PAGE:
Brett is convinced, as are many other players, that the turf shortens careers. "It's taken its toll," he says. "It's hard out there, and it gets you in the back of the legs, the ankles, the lower back. You hurt all over. Playing on grass is like a paid vacation." The Royals' second baseman, Frank White, who will be 35 in September, says, "When I was in my 20s, I thought turf was the greatest. Now I'd have to say it's not my best friend. When a player gets in his middle 30s, he's got to take days off playing on turf. I think it shortens careers, and if it doesn't do that, it certainly shortens productivity."
Sure, they do keep improving the stuff. The original turf of 20 years ago is no closer to the new carpets they've spread in Kansas City, St. Louis and Toronto than a bath mat is to a bear rug. AstroTurf-8 is, according to Monsanto, "a high-tech engineering marvel" that is "soft, smooth and rain-proof." The new K.C. AstroTurf does have a drainage system so effective that it makes obsolete the heavy machine formerly used to suck up moisture after a rainstorm. That's to the good because the machine tamped the turf down and made it even harder. The old Royals Stadium surface was so unyielding that Dave Lemonds, a former White Sox pitcher, likened a game there to "playing with marbles in a bathtub."
What is most pathetic about these conscientious efforts at improving the product is that they are directed at making the unreal seem real. Consider this blurb from a Monsanto press release on the new $1.7 million Royals Stadium field: "Nitrogen gas inside millions of tiny cells gives the pad cushioning properties that closely match those of a well-maintained grass field." So why didn't they just go ahead and plant grass in the first place? That's precisely what the players wanted. When it was learned last year that the Royals were going to replace their old field, a local newspaper polled the players on whether they wanted grass or turf. The vote was 22-3-1 for grass, the only dissenters being a designated hitter and two subs.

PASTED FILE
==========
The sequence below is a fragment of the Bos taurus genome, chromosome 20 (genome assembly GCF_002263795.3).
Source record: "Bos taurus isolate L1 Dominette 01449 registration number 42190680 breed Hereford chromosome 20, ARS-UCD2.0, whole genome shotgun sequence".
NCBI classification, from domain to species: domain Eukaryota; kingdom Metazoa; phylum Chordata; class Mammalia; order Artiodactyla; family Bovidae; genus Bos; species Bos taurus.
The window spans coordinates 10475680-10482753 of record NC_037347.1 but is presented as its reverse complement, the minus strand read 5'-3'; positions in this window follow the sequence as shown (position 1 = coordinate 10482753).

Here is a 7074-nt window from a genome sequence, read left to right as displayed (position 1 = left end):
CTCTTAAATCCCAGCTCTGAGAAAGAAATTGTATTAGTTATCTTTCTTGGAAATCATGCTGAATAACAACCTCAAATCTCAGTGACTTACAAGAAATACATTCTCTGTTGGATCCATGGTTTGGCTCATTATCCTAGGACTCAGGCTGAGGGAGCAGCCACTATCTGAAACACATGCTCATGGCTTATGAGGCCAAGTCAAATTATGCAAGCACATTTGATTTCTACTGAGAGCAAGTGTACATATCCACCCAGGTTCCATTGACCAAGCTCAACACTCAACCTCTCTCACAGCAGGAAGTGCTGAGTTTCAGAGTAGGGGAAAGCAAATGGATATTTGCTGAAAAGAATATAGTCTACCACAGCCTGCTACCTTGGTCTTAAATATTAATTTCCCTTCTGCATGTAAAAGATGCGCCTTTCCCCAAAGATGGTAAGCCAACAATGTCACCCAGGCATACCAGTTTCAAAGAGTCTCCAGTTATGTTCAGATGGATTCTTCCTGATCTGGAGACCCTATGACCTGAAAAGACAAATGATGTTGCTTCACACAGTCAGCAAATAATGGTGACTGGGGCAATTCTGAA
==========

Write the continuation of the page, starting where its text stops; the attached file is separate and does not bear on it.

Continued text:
Kansas City sees turf as an absolute necessity, and so does that other "small market" community, Cincinnati. "Forty percent of our fans come from outlying areas," says John Schuerholz, the Royals' general manager. "We have to convince them that when it's raining—and it rains a lot in Kansas City—we'll play. Otherwise they'll stay home, and we'll be hurting. With our new field, water disappears off it as if by magic."
So what do we have here, a necessary evil? Let's hope not. Those who like to smell the grass continue to push for open stadiums built exclusively for baseball, as opposed to domed multipurpose stadiums, and tailored to the game's more intimate dimensions. In San Francisco, for example, there are two proposals before the Giants and city hall calling for a small baseball-only stadium right downtown and with a grass field.
Indeed, the ultimate damage the turf movement has done is to the very look of baseball. That pool-table image doesn't work with a game that should have the look and feel and smell of a summer outing. Part of the joy on entering a ball park is seeing that expanse of freshly mowed lawn. What a jolt it is to view something so obviously bogus as a mat painted to look like grass. Why even bother with green? Why not paint the stuff purple and spray it with eau de cologne? Baseball is ruts and holes, pebbles and, yes, bad hops. Bad hops are lore. Would Freddie Lindstrom still be remembered if he had gotten a true hop in that final game of the '24 Series? The true hop is a sop to the mediocre, the unimaginative, the unresourceful. It takes an artist to read a grounder streaking across irregular terrain. And baseball is artistry.
The ballplayers themselves sense that something is wrong with their game. "Artificial turf takes away from the beauty of baseball," says Bruce Bochte of the Oakland A's. "This is a pastoral game, a Sunday afternoon at the park. It's a relaxed summer game. Nothing should destroy that."